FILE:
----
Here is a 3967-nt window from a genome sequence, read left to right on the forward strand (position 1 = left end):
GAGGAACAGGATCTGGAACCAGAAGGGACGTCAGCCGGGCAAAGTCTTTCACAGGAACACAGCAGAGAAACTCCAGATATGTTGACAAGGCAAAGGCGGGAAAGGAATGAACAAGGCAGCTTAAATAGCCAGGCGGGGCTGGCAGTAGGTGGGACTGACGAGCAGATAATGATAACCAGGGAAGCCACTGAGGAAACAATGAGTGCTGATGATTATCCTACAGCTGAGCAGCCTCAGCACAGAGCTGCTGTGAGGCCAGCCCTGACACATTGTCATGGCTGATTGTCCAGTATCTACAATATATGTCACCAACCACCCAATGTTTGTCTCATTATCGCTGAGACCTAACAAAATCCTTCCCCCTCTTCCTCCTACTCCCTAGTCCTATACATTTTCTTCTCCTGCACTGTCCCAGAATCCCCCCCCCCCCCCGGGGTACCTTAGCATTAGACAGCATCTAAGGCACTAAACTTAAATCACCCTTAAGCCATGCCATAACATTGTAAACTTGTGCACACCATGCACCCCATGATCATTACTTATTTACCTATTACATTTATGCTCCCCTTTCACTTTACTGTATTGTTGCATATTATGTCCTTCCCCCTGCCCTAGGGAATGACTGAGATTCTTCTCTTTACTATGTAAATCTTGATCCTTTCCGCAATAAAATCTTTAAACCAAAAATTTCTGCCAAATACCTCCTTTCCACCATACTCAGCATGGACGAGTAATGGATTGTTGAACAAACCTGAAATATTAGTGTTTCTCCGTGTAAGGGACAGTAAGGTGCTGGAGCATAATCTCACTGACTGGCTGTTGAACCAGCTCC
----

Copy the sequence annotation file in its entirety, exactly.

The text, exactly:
Here is a 3967-nt window from a genome sequence, read left to right on the forward strand (position 1 = left end):
GAGGAACAGGATCTGGAACCAGAAGGGACGTCAGCCGGGCAAAGTCTTTCACAGGAACACAGCAGAGAAACTCCAGATATGTTGACAAGGCAAAGGCGGGAAAGGAATGAACAAGGCAGCTTAAATAGCCAGGCGGGGCTGGCAGTAGGTGGGACTGACGAGCAGATAATGATAACCAGGGAAGCCACTGAGGAAACAATGAGTGCTGATGATTATCCTACAGCTGAGCAGCCTCAGCACAGAGCTGCTGTGAGGCCAGCCCTGACACATTGTCATGGCTGATTGTCCAGTATCTACAATATATGTCACCAACCACCCAATGTTTGTCTCATTATCGCTGAGACCTAACAAAATCCTTCCCCCTCTTCCTCCTACTCCCTAGTCCTATACATTTTCTTCTCCTGCACTGTCCCAGAATCCCCCCCCCCCCCCGGGGTACCTTAGCATTAGACAGCATCTAAGGCACTAAACTTAAATCACCCTTAAGCCATGCCATAACATTGTAAACTTGTGCACACCATGCACCCCATGATCATTACTTATTTACCTATTACATTTATGCTCCCCTTTCACTTTACTGTATTGTTGCATATTATGTCCTTCCCCCTGCCCTAGGGAATGACTGAGATTCTTCTCTTTACTATGTAAATCTTGATCCTTTCCGCAATAAAATCTTTAAACCAAAAATTTCTGCCAAATACCTCCTTTCCACCATACTCAGCATGGACGAGTAATGGATTGTTGAACAAACCTGAAATATTAGTGTTTCTCCGTGTAAGGGACAGTAAGGTGCTGGAGCATAATCTCACTGACTGGCTGTTGAACCAGCTCC